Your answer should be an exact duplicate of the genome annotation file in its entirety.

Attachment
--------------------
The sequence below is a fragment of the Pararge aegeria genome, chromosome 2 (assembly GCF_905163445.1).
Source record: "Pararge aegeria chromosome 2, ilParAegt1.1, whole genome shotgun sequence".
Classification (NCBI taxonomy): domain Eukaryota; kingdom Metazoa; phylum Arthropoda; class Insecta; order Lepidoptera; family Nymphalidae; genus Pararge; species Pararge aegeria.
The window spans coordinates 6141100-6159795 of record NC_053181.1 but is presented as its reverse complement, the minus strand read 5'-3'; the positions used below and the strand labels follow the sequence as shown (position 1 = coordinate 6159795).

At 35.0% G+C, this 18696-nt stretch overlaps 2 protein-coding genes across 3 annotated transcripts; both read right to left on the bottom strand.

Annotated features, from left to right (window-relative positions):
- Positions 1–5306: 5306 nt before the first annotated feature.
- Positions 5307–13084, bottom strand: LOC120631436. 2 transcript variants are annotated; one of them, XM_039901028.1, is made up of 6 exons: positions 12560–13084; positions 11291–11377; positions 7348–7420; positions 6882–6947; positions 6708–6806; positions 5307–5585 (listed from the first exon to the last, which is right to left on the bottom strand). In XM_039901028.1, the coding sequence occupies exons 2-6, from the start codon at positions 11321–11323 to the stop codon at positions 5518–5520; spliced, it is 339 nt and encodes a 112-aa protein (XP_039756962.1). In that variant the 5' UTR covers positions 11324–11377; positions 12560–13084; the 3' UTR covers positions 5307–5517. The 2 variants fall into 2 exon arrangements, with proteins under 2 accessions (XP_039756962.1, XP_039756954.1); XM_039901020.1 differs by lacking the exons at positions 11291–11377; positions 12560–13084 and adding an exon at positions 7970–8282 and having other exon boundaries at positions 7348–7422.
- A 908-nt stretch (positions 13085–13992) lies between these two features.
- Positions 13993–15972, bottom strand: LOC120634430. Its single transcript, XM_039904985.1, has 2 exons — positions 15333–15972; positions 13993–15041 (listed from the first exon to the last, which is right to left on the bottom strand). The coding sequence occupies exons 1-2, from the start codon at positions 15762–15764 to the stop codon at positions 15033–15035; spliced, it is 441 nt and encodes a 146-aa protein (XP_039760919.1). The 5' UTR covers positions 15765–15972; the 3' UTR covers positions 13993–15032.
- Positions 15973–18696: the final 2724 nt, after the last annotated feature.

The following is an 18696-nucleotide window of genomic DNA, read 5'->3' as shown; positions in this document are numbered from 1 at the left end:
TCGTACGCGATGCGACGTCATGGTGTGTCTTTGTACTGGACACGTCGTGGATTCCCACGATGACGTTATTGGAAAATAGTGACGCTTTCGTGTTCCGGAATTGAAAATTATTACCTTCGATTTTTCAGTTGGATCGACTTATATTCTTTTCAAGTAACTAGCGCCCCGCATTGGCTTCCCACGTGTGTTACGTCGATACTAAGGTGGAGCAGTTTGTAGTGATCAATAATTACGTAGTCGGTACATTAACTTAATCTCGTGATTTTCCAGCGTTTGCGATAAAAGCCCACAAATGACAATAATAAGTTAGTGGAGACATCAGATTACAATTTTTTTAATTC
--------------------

The sequence below is a fragment of the Pararge aegeria genome, chromosome 2 (assembly GCF_905163445.1).
Source record: "Pararge aegeria chromosome 2, ilParAegt1.1, whole genome shotgun sequence".
Classification (NCBI taxonomy): domain Eukaryota; kingdom Metazoa; phylum Arthropoda; class Insecta; order Lepidoptera; family Nymphalidae; genus Pararge; species Pararge aegeria.
The window spans coordinates 6141100-6159795 of record NC_053181.1 but is presented as its reverse complement, the minus strand read 5'-3'; the positions used below and the strand labels follow the sequence as shown (position 1 = coordinate 6159795).

At 35.0% G+C, this 18696-nt stretch overlaps 2 protein-coding genes across 3 annotated transcripts; both read right to left on the bottom strand.

Annotated features, from left to right (window-relative positions):
- Positions 1–5306: 5306 nt before the first annotated feature.
- Positions 5307–13084, bottom strand: LOC120631436. 2 transcript variants are annotated; one of them, XM_039901028.1, is made up of 6 exons: positions 12560–13084; positions 11291–11377; positions 7348–7420; positions 6882–6947; positions 6708–6806; positions 5307–5585 (listed from the first exon to the last, which is right to left on the bottom strand). In XM_039901028.1, the coding sequence occupies exons 2-6, from the start codon at positions 11321–11323 to the stop codon at positions 5518–5520; spliced, it is 339 nt and encodes a 112-aa protein (XP_039756962.1). In that variant the 5' UTR covers positions 11324–11377; positions 12560–13084; the 3' UTR covers positions 5307–5517. The 2 variants fall into 2 exon arrangements, with proteins under 2 accessions (XP_039756962.1, XP_039756954.1); XM_039901020.1 differs by lacking the exons at positions 11291–11377; positions 12560–13084 and adding an exon at positions 7970–8282 and having other exon boundaries at positions 7348–7422.
- A 908-nt stretch (positions 13085–13992) lies between these two features.
- Positions 13993–15972, bottom strand: LOC120634430. Its single transcript, XM_039904985.1, has 2 exons — positions 15333–15972; positions 13993–15041 (listed from the first exon to the last, which is right to left on the bottom strand). The coding sequence occupies exons 1-2, from the start codon at positions 15762–15764 to the stop codon at positions 15033–15035; spliced, it is 441 nt and encodes a 146-aa protein (XP_039760919.1). The 5' UTR covers positions 15765–15972; the 3' UTR covers positions 13993–15032.
- Positions 15973–18696: the final 2724 nt, after the last annotated feature.

The following is an 18696-nucleotide window of genomic DNA, read 5'->3' as shown; positions in this document are numbered from 1 at the left end:
TCGTACGCGATGCGACGTCATGGTGTGTCTTTGTACTGGACACGTCGTGGATTCCCACGATGACGTTATTGGAAAATAGTGACGCTTTCGTGTTCCGGAATTGAAAATTATTACCTTCGATTTTTCAGTTGGATCGACTTATATTCTTTTCAAGTAACTAGCGCCCCGCATTGGCTTCCCACGTGTGTTACGTCGATACTAAGGTGGAGCAGTTTGTAGTGATCAATAATTACGTAGTCGGTACATTAACTTAATCTCGTGATTTTCCAGCGTTTGCGATAAAAGCCCACAAATGACAATAATAAGTTAGTGGAGACATCAGATTACAATTTTTTTAATTC